Regulation Best Interest: An Overview of the Changes.
The SEC has issued its final Regulation Best Interest (Reg BI), Form CRS Regulation, RIA Interpretation and Solely Incidental Interpretation. I am discussing the SEC’s guidance in a series of articles entitled “Best Interest Standard of Care for Advisors.”
The SEC’s Reg BI establishes a best interest standard of care for investment recommendations to retail customers by broker-dealers and their registered representatives. In addition, Reg BI requires new disclosures and mitigation of advisor’s financial conflicts of interest. The SEC also issued an Interpretation of the Standard of Conduct for Investment Advisers, which clarified the SEC’s position on a number of issues related to the fiduciary standard and conflicts of interest for RIAs. There were two other pieces of guidance: the Form CRS Regulation (which requires a simplified front-end disclosure by broker-dealers and investment advisers); and the Solely Incidental Interpretation for limited discretion and monitoring of accounts by broker-dealers.
A starting point for understanding the requirements of Reg BI (which are applicable on June 30, 2020) is to compare it to existing standards, e.g., the suitability rule. In its release for the final regulation, the SEC did just that. Here it is in the SEC’s words (with my comments added):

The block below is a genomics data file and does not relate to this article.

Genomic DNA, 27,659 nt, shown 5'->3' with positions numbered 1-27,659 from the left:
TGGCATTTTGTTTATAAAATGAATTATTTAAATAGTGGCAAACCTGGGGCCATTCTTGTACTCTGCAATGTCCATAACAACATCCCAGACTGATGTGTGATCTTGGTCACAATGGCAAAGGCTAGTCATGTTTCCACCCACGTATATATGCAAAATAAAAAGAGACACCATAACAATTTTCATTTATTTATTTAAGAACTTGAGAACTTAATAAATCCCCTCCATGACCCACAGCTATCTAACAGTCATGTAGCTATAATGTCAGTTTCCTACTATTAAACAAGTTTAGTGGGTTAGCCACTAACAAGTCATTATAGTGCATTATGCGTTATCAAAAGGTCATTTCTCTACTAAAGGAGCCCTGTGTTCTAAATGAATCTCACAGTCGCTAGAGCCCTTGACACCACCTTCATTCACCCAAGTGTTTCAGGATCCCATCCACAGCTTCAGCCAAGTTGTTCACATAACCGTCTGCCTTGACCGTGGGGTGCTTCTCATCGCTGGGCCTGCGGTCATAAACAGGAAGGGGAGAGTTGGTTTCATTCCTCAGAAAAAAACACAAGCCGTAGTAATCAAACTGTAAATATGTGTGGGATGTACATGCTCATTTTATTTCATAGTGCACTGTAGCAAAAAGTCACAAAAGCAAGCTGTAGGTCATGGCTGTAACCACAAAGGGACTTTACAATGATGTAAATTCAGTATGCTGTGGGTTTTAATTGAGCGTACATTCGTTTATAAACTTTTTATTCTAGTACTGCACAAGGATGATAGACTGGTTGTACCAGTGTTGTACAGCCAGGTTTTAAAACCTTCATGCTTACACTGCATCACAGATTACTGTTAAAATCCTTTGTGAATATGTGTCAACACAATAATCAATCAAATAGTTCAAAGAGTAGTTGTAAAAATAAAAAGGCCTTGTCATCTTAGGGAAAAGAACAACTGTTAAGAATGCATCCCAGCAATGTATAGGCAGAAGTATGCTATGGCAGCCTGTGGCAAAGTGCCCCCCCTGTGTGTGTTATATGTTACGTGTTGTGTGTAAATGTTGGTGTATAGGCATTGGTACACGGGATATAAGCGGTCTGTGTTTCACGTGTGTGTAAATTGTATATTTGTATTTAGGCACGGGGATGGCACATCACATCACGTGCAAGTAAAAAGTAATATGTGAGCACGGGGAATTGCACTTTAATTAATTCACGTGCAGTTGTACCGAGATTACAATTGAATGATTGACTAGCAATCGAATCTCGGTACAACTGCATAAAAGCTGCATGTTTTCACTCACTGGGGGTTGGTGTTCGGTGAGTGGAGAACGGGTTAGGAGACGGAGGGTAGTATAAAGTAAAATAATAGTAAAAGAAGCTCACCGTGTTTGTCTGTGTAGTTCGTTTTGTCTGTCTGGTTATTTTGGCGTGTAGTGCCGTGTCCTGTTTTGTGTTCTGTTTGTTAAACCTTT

“Regulation Best Interest is designed to improve investor protection by:
- Requiring broker-dealers to have a reasonable basis to believe that recommendations are in the retail customer’s best interest, which enhances existing suitability obligations by:
- requiring compliance not only with the explicit Care Obligation, but also with Disclosure, Conflict of Interest, and Compliance Obligations;
- expressly requiring consideration of cost in evaluating a recommendation as part of the Care Obligation;
- expressing our views regarding the consideration of reasonably available alternatives when making a recommendation as part of the Care Obligation;
- applying Regulation Best Interest to recommendations of account types and rollovers and to any recommendations resulting from agreed-upon account monitoring services (including implicit hold recommendations); and,
- applying the Care Obligation to a series of recommended transactions (currently referred to as ‘‘quantitative suitability’’) irrespective of whether a broker-dealer exercises actual or de facto control over a customer’s account;”
Comment: These enhancements will be discussed in more detail in other articles. However, several major points are:
- the Best Interest standard is higher than suitability, for example, it requires a careful, skillful and diligent process to develop a recommendation;
- the Care Obligation requires that costs be considered in all recommendations;
- the Care Obligation applies to the recommendation of the appropriate account type to retail customers (in addition to applying to the recommendations of investments and investment strategies).
The cumulative effect of those changes, if implemented as intended, will add to the quality and lower the costs of recommendations to retail customers.
- requiring broker-dealers to establish, maintain, and enforce written policies and procedures reasonably designed to mitigate (and in some cases, eliminate) certain identified conflicts of interest that create incentives to make recommendations that are not in the retail customer’s best interest; these new requirements are a significant and critical enhancement as existing requirements under the federal securities laws largely center upon conflict disclosure rather than conflict mitigation;